Watching the Party of Lincoln become the party of Trump this week, I have been struck by the stark differences between the two men.
Abraham Lincoln, a humble Kentuckian, had an empathetic, generous spirit that helped the nation survive the Civil War.
Donald Trump is a narcissistic New Yorker whose main talent, aside from self-promotion, is insulting people, sowing discord and creating division each time he opens his mouth.
Trump has succeeded in both winning the Republican nomination for president and turning the Grand Old Party into a fractured mess. Despite party leaders’ desperate efforts to project unity, many Republicans continue to question Trump’s fitness for office.
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The list of GOP luminaries skipping this year’s convention is unprecedented: the last two presidential nominees; the party’s only two living former presidents; at least nine U.S. senators; and even the convention host state’s governor.
Kentucky Sen. Rand Paul, who is expected to seek the GOP presidential nomination again despite winning only two delegate votes this year, decided this would be a good week to do pro-bono eye surgeries in Paducah.
Other Kentuckians were there and on stage. Marlana VanHoose, a blind singer from Johnson County, wowed the crowd Monday with her rendition of the national anthem. State Sen. Ralph Alvarado of Winchester is to speak Wednesday in a bid to attract Hispanics, many of whom have been turned off by Trump’s “build the wall” rhetoric and his characterization of undocumented Mexican immigrants as rapists and criminals.
Senate Majority Leader Mitch McConnell spoke Tuesday night. Like most Republican leaders, he was more focused on bashing Democratic nominee Hillary Clinton than talking about why Trump would be a good president.
House Speaker Paul Ryan talked about Republican values and party unity, mentioning the nominee only once in passing. Like McConnell, he must be terrified that Trump will cost Republicans their Senate and House majorities.
With so many distinguished Republicans missing in action, most of the praise for Trump had to come from third-tier celebrities.
Monday’s convention highlight was supposed to be the debut speech of Trump’s wife, Melania, a former model. And she made a good impression. Then journalists noticed that parts of her talk were cribbed from Michelle Obama’s 2008 convention speech.
That would have been bad enough, but Trump’s amateurish campaign staff totally flubbed its response to the controversy. First, it ignored the plagiarism issue. Then it blamed speechwriters, undermining Melania Trump’s statement in an interview that she wrote most of the speech herself.
Another distraction was caused by Trump and his out-of-control ego. While Pat Smith was giving an emotional speech blaming Clinton for her son’s death in Benghazi, Trump stole the spotlight by calling Fox News host Bill O’Reilly’s show to castigate Ohio Gov. John Kasich for not showing up at the convention.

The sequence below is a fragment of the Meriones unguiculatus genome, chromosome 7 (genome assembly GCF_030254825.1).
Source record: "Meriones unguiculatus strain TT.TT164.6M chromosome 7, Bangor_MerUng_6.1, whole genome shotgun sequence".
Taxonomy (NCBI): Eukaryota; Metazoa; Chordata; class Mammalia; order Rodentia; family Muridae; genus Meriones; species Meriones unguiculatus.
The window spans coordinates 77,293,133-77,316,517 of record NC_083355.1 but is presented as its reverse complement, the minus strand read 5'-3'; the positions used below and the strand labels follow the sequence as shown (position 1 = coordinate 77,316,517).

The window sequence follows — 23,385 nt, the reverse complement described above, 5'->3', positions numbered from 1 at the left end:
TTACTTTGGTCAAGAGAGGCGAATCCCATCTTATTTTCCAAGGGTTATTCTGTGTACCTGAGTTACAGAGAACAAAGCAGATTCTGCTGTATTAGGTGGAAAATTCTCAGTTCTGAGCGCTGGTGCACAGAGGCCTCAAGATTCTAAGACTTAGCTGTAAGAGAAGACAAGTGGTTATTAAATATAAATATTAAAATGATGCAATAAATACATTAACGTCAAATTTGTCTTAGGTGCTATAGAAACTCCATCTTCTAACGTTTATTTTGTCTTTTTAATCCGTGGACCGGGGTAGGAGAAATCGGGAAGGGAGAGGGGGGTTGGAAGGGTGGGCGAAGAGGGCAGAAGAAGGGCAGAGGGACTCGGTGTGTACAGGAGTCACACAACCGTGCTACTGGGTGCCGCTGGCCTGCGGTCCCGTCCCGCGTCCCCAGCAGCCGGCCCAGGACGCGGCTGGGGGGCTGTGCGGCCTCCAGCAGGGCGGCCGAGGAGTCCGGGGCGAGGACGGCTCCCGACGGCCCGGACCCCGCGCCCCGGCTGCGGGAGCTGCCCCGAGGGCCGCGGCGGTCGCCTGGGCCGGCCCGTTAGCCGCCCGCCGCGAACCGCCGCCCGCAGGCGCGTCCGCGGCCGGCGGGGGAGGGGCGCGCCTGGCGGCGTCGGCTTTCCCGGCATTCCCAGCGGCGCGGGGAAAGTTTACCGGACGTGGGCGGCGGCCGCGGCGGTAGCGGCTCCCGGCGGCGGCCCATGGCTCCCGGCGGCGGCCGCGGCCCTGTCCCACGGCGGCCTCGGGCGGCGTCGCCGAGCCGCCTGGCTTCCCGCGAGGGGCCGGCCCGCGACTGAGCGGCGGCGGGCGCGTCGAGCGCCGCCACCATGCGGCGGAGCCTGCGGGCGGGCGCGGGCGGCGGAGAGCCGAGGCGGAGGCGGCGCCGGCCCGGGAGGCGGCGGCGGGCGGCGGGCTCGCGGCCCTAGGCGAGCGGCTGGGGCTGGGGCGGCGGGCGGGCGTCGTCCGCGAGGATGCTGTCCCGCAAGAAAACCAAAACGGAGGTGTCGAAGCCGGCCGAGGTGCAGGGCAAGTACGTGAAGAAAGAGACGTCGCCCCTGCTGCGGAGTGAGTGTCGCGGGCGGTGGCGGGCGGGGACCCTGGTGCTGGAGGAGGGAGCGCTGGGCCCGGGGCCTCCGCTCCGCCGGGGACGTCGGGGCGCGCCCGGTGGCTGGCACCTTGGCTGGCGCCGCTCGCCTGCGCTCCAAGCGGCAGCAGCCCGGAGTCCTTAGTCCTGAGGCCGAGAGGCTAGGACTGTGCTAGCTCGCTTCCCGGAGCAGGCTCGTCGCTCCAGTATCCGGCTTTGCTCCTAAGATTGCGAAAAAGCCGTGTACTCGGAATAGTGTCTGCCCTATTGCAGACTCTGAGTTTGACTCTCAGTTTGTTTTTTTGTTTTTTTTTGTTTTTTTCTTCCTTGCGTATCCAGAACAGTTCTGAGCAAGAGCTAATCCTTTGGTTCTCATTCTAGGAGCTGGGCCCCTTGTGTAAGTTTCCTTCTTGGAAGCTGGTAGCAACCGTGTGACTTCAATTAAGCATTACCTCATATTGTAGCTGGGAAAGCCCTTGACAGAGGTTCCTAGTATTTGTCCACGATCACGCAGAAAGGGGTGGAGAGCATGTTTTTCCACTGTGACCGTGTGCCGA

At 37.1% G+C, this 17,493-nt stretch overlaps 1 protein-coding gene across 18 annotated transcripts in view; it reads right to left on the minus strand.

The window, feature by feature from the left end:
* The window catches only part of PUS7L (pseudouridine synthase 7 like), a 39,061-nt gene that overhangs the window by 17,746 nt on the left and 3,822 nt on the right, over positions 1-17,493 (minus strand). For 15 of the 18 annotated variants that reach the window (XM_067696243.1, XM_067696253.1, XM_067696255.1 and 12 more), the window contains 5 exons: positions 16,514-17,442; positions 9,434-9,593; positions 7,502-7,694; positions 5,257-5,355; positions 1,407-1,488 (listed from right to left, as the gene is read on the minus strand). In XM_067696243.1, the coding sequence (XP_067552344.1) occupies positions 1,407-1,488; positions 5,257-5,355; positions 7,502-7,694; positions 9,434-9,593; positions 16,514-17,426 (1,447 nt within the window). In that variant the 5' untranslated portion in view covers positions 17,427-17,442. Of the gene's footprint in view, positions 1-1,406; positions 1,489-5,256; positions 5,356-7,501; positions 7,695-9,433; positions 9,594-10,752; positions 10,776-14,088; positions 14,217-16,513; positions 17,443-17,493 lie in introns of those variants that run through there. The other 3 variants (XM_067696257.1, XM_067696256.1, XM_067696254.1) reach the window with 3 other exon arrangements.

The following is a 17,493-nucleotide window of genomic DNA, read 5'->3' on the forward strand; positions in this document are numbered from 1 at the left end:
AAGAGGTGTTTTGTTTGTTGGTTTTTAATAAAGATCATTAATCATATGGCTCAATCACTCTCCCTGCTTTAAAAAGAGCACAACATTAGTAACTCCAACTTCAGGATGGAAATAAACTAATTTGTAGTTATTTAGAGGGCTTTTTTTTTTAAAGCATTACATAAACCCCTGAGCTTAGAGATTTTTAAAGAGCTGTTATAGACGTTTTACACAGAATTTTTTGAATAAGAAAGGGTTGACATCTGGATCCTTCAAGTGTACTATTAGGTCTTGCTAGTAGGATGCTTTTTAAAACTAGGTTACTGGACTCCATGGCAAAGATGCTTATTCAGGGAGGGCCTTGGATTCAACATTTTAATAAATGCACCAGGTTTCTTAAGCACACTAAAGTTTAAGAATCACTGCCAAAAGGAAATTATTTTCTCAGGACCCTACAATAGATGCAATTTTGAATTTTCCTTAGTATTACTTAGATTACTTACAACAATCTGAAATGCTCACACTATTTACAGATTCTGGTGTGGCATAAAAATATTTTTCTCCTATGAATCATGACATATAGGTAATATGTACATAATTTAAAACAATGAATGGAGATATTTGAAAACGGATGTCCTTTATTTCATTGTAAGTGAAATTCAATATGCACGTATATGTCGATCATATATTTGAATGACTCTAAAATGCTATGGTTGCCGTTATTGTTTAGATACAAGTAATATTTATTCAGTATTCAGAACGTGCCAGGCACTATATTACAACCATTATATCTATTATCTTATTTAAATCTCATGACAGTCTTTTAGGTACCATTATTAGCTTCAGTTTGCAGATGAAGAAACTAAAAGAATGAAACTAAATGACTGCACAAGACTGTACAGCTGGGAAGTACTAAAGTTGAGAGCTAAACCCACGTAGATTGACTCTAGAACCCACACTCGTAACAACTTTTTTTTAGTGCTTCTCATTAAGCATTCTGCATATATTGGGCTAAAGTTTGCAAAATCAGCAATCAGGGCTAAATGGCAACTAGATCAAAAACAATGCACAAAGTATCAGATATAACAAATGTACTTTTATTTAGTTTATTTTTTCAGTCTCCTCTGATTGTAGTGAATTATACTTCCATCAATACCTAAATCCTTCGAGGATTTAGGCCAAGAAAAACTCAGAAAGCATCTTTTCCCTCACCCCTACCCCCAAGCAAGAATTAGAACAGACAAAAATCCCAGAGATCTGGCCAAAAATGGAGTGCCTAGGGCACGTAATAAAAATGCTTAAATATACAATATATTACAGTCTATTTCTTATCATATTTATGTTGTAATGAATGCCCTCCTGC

When Trump takes the stage for his acceptance speech, don’t expect to hear anything resembling Lincoln. And don’t expect him to offer any realistic solutions or plausible strategies. Why start now?
The big hit Monday was former New York Mayor Rudy Giuliani’s fiery speech that warned terrorists, “You know who you are, and we are coming to get you!” It was reminiscent of the Bush years, when neo-conservative cowboys launched the Iraq War, a debacle that sowed the seeds for ISIS and inspires many of today’s terrorists.
Reacting to the shootings of police officers, Trump has promised to be the “law and order” president — recalling Richard Nixon’s language in 1968 with all of its authoritarian and racist overtones.
America still struggles with bloated prisons and the social carnage caused by decades of “get tough on crime” legislation and the failed War on Drugs. Trump sounds as if he is gearing up for another round, if only he can frighten enough voters into electing him. Trump is a master salesman, and demagoguery sells.
Solving the problem of Islamic terrorism will require cooperation among world leaders and the winning of young Arab hearts and minds around the world. Many world leaders seem to view Trump’s election as a global threat.
Healing the divisions between American police forces and minority communities will require reconciliation, dialogue and smart strategies, not tough “law and order” talk.
After Sunday’s murders of three Louisiana police officers and the wounding of three others by a young ex-Marine who was then killed, Sid Gautreaux, the sheriff of East Baton Rouge, had this to say: “If we don’t come together and end this madness, surely we will perish as a people.”
Who seriously thinks Donald Trump can bring us together? To paraphrase former President George W. Bush, who is conspicuous by his absence in Cleveland, Trump is a “divider,” not a “uniter.”